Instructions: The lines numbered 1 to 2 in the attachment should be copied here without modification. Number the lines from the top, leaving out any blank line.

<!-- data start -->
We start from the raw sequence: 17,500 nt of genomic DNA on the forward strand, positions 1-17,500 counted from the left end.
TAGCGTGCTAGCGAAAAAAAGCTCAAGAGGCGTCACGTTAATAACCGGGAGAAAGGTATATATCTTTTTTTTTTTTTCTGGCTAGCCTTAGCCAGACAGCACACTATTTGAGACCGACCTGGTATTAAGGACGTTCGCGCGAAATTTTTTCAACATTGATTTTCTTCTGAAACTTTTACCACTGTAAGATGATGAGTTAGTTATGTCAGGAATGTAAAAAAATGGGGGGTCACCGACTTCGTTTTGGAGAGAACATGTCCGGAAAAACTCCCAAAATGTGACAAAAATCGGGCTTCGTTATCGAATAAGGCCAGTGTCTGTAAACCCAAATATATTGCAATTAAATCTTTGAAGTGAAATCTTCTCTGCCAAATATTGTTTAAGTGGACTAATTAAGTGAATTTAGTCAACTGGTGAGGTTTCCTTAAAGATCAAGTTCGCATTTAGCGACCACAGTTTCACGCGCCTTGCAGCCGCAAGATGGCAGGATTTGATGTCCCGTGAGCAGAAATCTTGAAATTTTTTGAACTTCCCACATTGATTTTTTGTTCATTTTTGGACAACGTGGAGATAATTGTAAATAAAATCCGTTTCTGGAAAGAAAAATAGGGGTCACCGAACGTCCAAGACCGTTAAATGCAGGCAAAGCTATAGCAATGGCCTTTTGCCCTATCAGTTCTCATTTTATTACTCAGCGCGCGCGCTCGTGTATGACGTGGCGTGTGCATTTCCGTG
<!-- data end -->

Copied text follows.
We start from the raw sequence: 17,500 nt of genomic DNA on the forward strand, positions 1-17,500 counted from the left end.
TAGCGTGCTAGCGAAAAAAAGCTCAAGAGGCGTCACGTTAATAACCGGGAGAAAGGTATATATCTTTTTTTTTTTTTCTGGCTAGCCTTAGCCAGACAGCACACTATTTGAGACCGACCTGGTATTAAGGACGTTCGCGCGAAATTTTTTCAACATTGATTTTCTTCTGAAACTTTTACCACTGTAAGATGATGAGTTAGTTATGTCAGGAATGTAAAAAAATGGGGGGTCACCGACTTCGTTTTGGAGAGAACATGTCCGGAAAAACTCCCAAAATGTGACAAAAATCGGGCTTCGTTATCGAATAAGGCCAGTGTCTGTAAACCCAAATATATTGCAATTAAATCTTTGAAGTGAAATCTTCTCTGCCAAATATTGTTTAAGTGGACTAATTAAGTGAATTTAGTCAACTGGTGAGGTTTCCTTAAAGATCAAGTTCGCATTTAGCGACCACAGTTTCACGCGCCTTGCAGCCGCAAGATGGCAGGATTTGATGTCCCGTGAGCAGAAATCTTGAAATTTTTTGAACTTCCCACATTGATTTTTTGTTCATTTTTGGACAACGTGGAGATAATTGTAAATAAAATCCGTTTCTGGAAAGAAAAATAGGGGTCACCGAACGTCCAAGACCGTTAAATGCAGGCAAAGCTATAGCAATGGCCTTTTGCCCTATCAGTTCTCATTTTATTACTCAGCGCGCGCGCTCGTGTATGACGTGGCGTGTGCATTTCCGTG